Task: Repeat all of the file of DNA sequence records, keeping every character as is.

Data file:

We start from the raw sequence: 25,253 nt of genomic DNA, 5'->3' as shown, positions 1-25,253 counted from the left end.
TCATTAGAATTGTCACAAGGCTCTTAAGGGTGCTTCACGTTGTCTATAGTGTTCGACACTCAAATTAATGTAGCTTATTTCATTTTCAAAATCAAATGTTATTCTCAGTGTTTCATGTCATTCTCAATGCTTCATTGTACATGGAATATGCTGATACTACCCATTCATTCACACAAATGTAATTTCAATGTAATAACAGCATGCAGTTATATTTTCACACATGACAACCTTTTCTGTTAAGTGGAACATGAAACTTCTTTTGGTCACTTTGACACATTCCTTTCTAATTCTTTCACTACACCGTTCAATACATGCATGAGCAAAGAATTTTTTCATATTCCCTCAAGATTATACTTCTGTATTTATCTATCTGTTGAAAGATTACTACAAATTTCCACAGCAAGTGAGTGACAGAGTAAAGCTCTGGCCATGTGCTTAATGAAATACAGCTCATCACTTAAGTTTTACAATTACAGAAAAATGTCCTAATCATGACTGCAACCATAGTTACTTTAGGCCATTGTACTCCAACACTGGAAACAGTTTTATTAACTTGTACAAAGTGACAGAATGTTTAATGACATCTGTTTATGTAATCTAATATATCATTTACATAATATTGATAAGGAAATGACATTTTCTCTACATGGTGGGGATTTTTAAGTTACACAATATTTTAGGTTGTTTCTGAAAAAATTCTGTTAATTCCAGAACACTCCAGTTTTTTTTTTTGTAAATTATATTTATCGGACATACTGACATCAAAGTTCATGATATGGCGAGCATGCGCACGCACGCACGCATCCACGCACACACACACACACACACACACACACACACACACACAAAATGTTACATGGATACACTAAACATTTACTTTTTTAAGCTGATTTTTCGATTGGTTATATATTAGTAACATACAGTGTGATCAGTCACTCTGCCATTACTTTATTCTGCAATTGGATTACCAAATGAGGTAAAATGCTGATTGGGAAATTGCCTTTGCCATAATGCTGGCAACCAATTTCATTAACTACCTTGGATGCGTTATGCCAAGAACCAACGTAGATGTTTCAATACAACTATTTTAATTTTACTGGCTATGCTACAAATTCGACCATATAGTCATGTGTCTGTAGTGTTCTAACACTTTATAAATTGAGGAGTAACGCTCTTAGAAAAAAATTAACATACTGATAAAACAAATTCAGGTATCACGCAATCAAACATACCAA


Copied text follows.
We start from the raw sequence: 25,253 nt of genomic DNA, 5'->3' as shown, positions 1-25,253 counted from the left end.
TCATTAGAATTGTCACAAGGCTCTTAAGGGTGCTTCACGTTGTCTATAGTGTTCGACACTCAAATTAATGTAGCTTATTTCATTTTCAAAATCAAATGTTATTCTCAGTGTTTCATGTCATTCTCAATGCTTCATTGTACATGGAATATGCTGATACTACCCATTCATTCACACAAATGTAATTTCAATGTAATAACAGCATGCAGTTATATTTTCACACATGACAACCTTTTCTGTTAAGTGGAACATGAAACTTCTTTTGGTCACTTTGACACATTCCTTTCTAATTCTTTCACTACACCGTTCAATACATGCATGAGCAAAGAATTTTTTCATATTCCCTCAAGATTATACTTCTGTATTTATCTATCTGTTGAAAGATTACTACAAATTTCCACAGCAAGTGAGTGACAGAGTAAAGCTCTGGCCATGTGCTTAATGAAATACAGCTCATCACTTAAGTTTTACAATTACAGAAAAATGTCCTAATCATGACTGCAACCATAGTTACTTTAGGCCATTGTACTCCAACACTGGAAACAGTTTTATTAACTTGTACAAAGTGACAGAATGTTTAATGACATCTGTTTATGTAATCTAATATATCATTTACATAATATTGATAAGGAAATGACATTTTCTCTACATGGTGGGGATTTTTAAGTTACACAATATTTTAGGTTGTTTCTGAAAAAATTCTGTTAATTCCAGAACACTCCAGTTTTTTTTTTTGTAAATTATATTTATCGGACATACTGACATCAAAGTTCATGATATGGCGAGCATGCGCACGCACGCACGCATCCACGCACACACACACACACACACACACACACACACACACACAAAATGTTACATGGATACACTAAACATTTACTTTTTTAAGCTGATTTTTCGATTGGTTATATATTAGTAACATACAGTGTGATCAGTCACTCTGCCATTACTTTATTCTGCAATTGGATTACCAAATGAGGTAAAATGCTGATTGGGAAATTGCCTTTGCCATAATGCTGGCAACCAATTTCATTAACTACCTTGGATGCGTTATGCCAAGAACCAACGTAGATGTTTCAATACAACTATTTTAATTTTACTGGCTATGCTACAAATTCGACCATATAGTCATGTGTCTGTAGTGTTCTAACACTTTATAAATTGAGGAGTAACGCTCTTAGAAAAAAATTAACATACTGATAAAACAAATTCAGGTATCACGCAATCAAACATACCAA